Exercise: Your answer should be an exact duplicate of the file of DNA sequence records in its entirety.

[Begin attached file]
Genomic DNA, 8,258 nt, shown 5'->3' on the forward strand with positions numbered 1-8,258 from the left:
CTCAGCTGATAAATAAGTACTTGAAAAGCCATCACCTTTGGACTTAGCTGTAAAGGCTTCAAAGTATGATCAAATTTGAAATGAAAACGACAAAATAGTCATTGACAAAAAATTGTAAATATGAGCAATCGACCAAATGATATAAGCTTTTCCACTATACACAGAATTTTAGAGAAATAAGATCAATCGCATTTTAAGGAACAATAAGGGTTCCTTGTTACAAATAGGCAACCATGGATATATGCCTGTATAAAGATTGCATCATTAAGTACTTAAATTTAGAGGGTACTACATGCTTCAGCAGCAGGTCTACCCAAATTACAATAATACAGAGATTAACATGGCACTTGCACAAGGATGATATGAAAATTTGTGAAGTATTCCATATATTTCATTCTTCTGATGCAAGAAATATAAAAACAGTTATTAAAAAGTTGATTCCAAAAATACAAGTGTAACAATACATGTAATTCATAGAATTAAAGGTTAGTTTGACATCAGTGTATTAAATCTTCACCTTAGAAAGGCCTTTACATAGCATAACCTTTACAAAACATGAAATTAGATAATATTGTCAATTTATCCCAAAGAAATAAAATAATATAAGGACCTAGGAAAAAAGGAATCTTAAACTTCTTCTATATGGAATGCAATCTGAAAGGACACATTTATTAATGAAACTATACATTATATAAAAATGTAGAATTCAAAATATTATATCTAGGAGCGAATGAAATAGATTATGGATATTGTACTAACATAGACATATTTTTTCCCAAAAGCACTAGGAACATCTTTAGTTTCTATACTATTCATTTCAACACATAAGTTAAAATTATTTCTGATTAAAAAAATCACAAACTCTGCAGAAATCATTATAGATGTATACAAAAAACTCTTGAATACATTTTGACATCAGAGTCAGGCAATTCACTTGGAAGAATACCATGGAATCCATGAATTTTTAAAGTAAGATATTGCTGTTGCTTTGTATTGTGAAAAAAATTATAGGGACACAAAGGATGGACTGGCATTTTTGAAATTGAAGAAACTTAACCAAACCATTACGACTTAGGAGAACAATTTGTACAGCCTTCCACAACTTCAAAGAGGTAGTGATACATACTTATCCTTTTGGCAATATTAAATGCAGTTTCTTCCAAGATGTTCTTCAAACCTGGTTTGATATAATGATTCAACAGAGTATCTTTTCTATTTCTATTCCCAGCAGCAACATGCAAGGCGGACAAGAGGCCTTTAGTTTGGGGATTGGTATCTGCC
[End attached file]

Genomic DNA, 8,258 nt, shown 5'->3' on the forward strand with positions numbered 1-8,258 from the left:
CTCAGCTGATAAATAAGTACTTGAAAAGCCATCACCTTTGGACTTAGCTGTAAAGGCTTCAAAGTATGATCAAATTTGAAATGAAAACGACAAAATAGTCATTGACAAAAAATTGTAAATATGAGCAATCGACCAAATGATATAAGCTTTTCCACTATACACAGAATTTTAGAGAAATAAGATCAATCGCATTTTAAGGAACAATAAGGGTTCCTTGTTACAAATAGGCAACCATGGATATATGCCTGTATAAAGATTGCATCATTAAGTACTTAAATTTAGAGGGTACTACATGCTTCAGCAGCAGGTCTACCCAAATTACAATAATACAGAGATTAACATGGCACTTGCACAAGGATGATATGAAAATTTGTGAAGTATTCCATATATTTCATTCTTCTGATGCAAGAAATATAAAAACAGTTATTAAAAAGTTGATTCCAAAAATACAAGTGTAACAATACATGTAATTCATAGAATTAAAGGTTAGTTTGACATCAGTGTATTAAATCTTCACCTTAGAAAGGCCTTTACATAGCATAACCTTTACAAAACATGAAATTAGATAATATTGTCAATTTATCCCAAAGAAATAAAATAATATAAGGACCTAGGAAAAAAGGAATCTTAAACTTCTTCTATATGGAATGCAATCTGAAAGGACACATTTATTAATGAAACTATACATTATATAAAAATGTAGAATTCAAAATATTATATCTAGGAGCGAATGAAATAGATTATGGATATTGTACTAACATAGACATATTTTTTCCCAAAAGCACTAGGAACATCTTTAGTTTCTATACTATTCATTTCAACACATAAGTTAAAATTATTTCTGATTAAAAAAATCACAAACTCTGCAGAAATCATTATAGATGTATACAAAAAACTCTTGAATACATTTTGACATCAGAGTCAGGCAATTCACTTGGAAGAATACCATGGAATCCATGAATTTTTAAAGTAAGATATTGCTGTTGCTTTGTATTGTGAAAAAAATTATAGGGACACAAAGGATGGACTGGCATTTTTGAAATTGAAGAAACTTAACCAAACCATTACGACTTAGGAGAACAATTTGTACAGCCTTCCACAACTTCAAAGAGGTAGTGATACATACTTATCCTTTTGGCAATATTAAATGCAGTTTCTTCCAAGATGTTCTTCAAACCTGGTTTGATATAATGATTCAACAGAGTATCTTTTCTATTTCTATTCCCAGCAGCAACATGCAAGGCGGACAAGAGGCCTTTAGTTTGGGGATTGGTATCTGCC